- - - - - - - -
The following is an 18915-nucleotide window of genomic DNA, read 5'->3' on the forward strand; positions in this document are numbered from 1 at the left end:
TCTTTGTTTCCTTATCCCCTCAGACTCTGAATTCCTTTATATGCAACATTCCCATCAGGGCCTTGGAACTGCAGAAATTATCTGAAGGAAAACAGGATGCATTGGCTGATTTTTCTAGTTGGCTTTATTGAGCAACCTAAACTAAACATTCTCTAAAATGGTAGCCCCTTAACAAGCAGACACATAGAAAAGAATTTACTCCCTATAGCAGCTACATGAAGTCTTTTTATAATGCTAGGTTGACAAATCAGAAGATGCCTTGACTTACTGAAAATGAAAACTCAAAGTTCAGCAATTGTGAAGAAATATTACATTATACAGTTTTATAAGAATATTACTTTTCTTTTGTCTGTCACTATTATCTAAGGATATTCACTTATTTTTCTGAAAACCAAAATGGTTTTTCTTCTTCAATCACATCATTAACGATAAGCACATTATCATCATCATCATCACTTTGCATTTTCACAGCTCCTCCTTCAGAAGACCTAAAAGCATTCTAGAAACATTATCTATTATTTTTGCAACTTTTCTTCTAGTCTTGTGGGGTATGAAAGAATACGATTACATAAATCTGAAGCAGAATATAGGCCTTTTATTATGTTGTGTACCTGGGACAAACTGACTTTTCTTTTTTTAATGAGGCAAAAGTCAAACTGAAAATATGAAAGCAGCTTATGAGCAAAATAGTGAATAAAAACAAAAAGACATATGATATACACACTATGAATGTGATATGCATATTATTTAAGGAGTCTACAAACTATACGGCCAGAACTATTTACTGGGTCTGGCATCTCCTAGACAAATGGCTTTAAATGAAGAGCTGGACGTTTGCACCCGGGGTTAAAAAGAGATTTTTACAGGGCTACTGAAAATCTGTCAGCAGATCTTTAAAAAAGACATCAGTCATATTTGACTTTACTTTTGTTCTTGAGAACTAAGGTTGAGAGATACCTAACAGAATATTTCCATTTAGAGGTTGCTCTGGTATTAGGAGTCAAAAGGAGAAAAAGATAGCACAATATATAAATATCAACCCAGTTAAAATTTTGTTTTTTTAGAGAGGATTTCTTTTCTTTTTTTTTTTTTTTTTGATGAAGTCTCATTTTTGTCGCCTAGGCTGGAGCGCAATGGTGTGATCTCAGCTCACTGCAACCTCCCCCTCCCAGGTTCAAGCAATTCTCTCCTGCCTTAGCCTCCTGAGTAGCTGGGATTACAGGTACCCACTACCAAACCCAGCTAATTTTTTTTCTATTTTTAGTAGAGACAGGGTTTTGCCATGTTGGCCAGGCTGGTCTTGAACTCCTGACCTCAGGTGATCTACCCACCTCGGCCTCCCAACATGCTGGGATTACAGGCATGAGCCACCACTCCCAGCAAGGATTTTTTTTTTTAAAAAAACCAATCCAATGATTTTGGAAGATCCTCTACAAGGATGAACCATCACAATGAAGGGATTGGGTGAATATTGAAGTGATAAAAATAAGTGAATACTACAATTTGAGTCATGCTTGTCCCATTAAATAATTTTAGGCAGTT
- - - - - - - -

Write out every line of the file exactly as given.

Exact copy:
The following is an 18915-nucleotide window of genomic DNA, read 5'->3' on the forward strand; positions in this document are numbered from 1 at the left end:
TCTTTGTTTCCTTATCCCCTCAGACTCTGAATTCCTTTATATGCAACATTCCCATCAGGGCCTTGGAACTGCAGAAATTATCTGAAGGAAAACAGGATGCATTGGCTGATTTTTCTAGTTGGCTTTATTGAGCAACCTAAACTAAACATTCTCTAAAATGGTAGCCCCTTAACAAGCAGACACATAGAAAAGAATTTACTCCCTATAGCAGCTACATGAAGTCTTTTTATAATGCTAGGTTGACAAATCAGAAGATGCCTTGACTTACTGAAAATGAAAACTCAAAGTTCAGCAATTGTGAAGAAATATTACATTATACAGTTTTATAAGAATATTACTTTTCTTTTGTCTGTCACTATTATCTAAGGATATTCACTTATTTTTCTGAAAACCAAAATGGTTTTTCTTCTTCAATCACATCATTAACGATAAGCACATTATCATCATCATCATCACTTTGCATTTTCACAGCTCCTCCTTCAGAAGACCTAAAAGCATTCTAGAAACATTATCTATTATTTTTGCAACTTTTCTTCTAGTCTTGTGGGGTATGAAAGAATACGATTACATAAATCTGAAGCAGAATATAGGCCTTTTATTATGTTGTGTACCTGGGACAAACTGACTTTTCTTTTTTTAATGAGGCAAAAGTCAAACTGAAAATATGAAAGCAGCTTATGAGCAAAATAGTGAATAAAAACAAAAAGACATATGATATACACACTATGAATGTGATATGCATATTATTTAAGGAGTCTACAAACTATACGGCCAGAACTATTTACTGGGTCTGGCATCTCCTAGACAAATGGCTTTAAATGAAGAGCTGGACGTTTGCACCCGGGGTTAAAAAGAGATTTTTACAGGGCTACTGAAAATCTGTCAGCAGATCTTTAAAAAAGACATCAGTCATATTTGACTTTACTTTTGTTCTTGAGAACTAAGGTTGAGAGATACCTAACAGAATATTTCCATTTAGAGGTTGCTCTGGTATTAGGAGTCAAAAGGAGAAAAAGATAGCACAATATATAAATATCAACCCAGTTAAAATTTTGTTTTTTTAGAGAGGATTTCTTTTCTTTTTTTTTTTTTTTTTGATGAAGTCTCATTTTTGTCGCCTAGGCTGGAGCGCAATGGTGTGATCTCAGCTCACTGCAACCTCCCCCTCCCAGGTTCAAGCAATTCTCTCCTGCCTTAGCCTCCTGAGTAGCTGGGATTACAGGTACCCACTACCAAACCCAGCTAATTTTTTTTCTATTTTTAGTAGAGACAGGGTTTTGCCATGTTGGCCAGGCTGGTCTTGAACTCCTGACCTCAGGTGATCTACCCACCTCGGCCTCCCAACATGCTGGGATTACAGGCATGAGCCACCACTCCCAGCAAGGATTTTTTTTTTTAAAAAAACCAATCCAATGATTTTGGAAGATCCTCTACAAGGATGAACCATCACAATGAAGGGATTGGGTGAATATTGAAGTGATAAAAATAAGTGAATACTACAATTTGAGTCATGCTTGTCCCATTAAATAATTTTAGGCAGTT